Silent Obstacles: local deaf woman offers insight about daily lifestyle

LA CROSSE, Wis. (WKBT) – About 466 million people are deaf or hard of hearing in the world, according to the World Health Organization.

Nearly 10 million of those people live in the United States, and they can only rely on words seen at the bottom of the screen when watching a television program.

And sometimes, that isn’t even good enough.

“Most deaf people don’t understand that,” Evie Seifert said, who considers herself deaf.

Seifert, who was born deaf, says she mostly relies on the news reading on her phone.

“Most deaf people grew up, they use the first sign language,” Seifert said. “So their English is not perfect.”

She says in a regular conversation, she can read lips.

“Someone can make a call for me,” Seifert said. “I’ll have my daughter, because she’s hearing.”

But with the pandemic going on, it’s a lot tougher for her to communicate with others.

“With the mask, I can’t read lips,” Seifert said.

So she often turns to TV news for most important information about COVID-19.

“It’s nice because on the news, if I watch TV, they have an interpreter,” Seifert said.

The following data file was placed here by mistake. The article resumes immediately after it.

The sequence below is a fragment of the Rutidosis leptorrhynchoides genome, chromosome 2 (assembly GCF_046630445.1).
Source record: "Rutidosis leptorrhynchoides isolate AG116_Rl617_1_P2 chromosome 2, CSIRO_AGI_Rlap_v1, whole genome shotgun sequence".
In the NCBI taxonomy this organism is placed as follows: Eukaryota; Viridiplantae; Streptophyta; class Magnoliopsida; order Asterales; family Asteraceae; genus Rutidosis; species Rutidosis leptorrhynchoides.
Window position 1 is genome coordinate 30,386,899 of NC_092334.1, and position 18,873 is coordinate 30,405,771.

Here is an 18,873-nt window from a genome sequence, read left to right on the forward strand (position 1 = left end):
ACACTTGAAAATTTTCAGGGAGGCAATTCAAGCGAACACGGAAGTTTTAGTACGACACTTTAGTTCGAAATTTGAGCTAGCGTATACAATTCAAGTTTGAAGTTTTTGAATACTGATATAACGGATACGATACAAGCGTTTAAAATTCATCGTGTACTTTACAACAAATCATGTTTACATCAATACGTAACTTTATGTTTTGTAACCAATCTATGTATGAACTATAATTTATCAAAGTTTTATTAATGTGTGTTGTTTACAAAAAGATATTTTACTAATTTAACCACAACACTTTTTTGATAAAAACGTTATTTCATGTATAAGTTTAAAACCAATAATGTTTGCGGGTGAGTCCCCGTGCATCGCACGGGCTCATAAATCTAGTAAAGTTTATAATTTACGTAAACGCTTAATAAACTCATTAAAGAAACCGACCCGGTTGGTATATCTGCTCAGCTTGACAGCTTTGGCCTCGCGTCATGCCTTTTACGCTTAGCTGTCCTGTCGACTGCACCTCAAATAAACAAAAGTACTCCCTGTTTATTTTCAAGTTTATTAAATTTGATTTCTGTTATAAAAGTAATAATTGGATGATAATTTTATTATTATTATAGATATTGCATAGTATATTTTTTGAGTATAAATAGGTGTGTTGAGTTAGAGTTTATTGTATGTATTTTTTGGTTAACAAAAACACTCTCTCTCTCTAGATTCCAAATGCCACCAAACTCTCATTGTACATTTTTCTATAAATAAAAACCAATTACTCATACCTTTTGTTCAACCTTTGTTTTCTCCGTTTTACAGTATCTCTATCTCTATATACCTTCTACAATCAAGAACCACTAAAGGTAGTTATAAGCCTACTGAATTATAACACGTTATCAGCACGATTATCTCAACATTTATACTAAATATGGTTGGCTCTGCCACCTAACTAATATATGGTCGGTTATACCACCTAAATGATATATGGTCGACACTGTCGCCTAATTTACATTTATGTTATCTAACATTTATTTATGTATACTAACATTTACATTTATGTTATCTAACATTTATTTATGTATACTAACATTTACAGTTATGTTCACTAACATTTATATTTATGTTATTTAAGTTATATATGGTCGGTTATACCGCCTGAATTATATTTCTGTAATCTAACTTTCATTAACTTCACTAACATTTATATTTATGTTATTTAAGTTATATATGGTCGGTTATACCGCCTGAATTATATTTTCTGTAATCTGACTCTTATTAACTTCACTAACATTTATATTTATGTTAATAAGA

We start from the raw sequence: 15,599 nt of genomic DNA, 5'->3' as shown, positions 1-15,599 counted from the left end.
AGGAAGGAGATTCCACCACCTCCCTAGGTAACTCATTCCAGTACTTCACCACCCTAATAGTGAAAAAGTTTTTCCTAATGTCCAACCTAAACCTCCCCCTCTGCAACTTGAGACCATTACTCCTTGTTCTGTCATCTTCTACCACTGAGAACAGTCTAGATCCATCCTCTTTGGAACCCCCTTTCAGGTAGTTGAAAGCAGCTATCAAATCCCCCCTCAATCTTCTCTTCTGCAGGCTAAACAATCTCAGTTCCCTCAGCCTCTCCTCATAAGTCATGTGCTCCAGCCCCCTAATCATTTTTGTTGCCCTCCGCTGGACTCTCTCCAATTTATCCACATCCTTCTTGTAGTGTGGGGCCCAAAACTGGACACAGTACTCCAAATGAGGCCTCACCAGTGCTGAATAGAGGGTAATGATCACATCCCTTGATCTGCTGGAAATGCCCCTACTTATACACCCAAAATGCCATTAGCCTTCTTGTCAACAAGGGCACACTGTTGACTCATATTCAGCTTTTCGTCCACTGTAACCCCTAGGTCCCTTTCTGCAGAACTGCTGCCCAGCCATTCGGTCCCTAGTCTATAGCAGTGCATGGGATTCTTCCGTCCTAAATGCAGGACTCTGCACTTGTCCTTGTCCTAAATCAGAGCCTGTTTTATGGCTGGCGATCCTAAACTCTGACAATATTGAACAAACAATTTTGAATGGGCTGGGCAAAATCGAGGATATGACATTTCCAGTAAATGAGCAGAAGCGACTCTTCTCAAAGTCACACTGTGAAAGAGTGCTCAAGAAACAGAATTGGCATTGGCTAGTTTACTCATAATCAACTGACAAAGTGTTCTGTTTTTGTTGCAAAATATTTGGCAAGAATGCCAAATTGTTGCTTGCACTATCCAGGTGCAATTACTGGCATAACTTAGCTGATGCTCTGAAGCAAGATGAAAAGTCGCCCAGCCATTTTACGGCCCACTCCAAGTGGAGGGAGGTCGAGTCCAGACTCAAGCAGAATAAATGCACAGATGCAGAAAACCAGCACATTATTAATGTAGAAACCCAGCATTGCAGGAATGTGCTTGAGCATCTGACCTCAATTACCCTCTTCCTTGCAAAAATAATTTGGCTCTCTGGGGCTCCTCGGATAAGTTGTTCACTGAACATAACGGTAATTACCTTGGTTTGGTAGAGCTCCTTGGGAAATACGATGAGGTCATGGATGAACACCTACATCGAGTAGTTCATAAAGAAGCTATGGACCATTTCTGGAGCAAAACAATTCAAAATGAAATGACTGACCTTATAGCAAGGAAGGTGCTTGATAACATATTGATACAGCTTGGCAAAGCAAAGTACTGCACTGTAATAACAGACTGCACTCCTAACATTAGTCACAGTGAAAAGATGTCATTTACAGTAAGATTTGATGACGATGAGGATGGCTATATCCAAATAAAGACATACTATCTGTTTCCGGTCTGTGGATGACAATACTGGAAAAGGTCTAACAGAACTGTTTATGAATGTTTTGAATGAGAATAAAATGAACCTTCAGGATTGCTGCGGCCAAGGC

That interpreter is Colleen Cudo, someone we often see at the La Crosse County Health Department’s press conferences.

“The biggest thing for me that I have a strong feeling towards is honesty, clarity and accuracy,” Cudo said. “When I’m interpreting, I take the information and I actually change it around.”

Cudo is a veteran of sign language.

“I’ve been doing the interpreting for about 34 years,” Cudo said.

Like most of us, she’s learning something new every day during the pandemic.

“It can be a challenge because there are signs that weren’t necessarily set up for COVID-19 when this all came about,” Cudo said.

Interpreting can also be tough on her physically and mentally.

“Headaches,” Cudo said. “You also get really fatigued.”

But she doesn’t regret doing what she does.

“I gain relationships with my deaf community,” Cudo said. “They become friends.”

Seifert says she moved to Sparta in 2011.

“I needed an interpreter because I was new to the area,” Seifert said.

However, it didn’t take her long to find Colleen.

“And I found out about her, and she’s been my interpreter for years,” Seifert said. “She was there for my daughter’s birth. So, I’ve known her for a while. She’s great.”

Evie and Colleen may be separate from each other when the news is on, but they always have a bond to share.

Cudo says about 40 people in La Crosse County are either deaf or hard of hearing.

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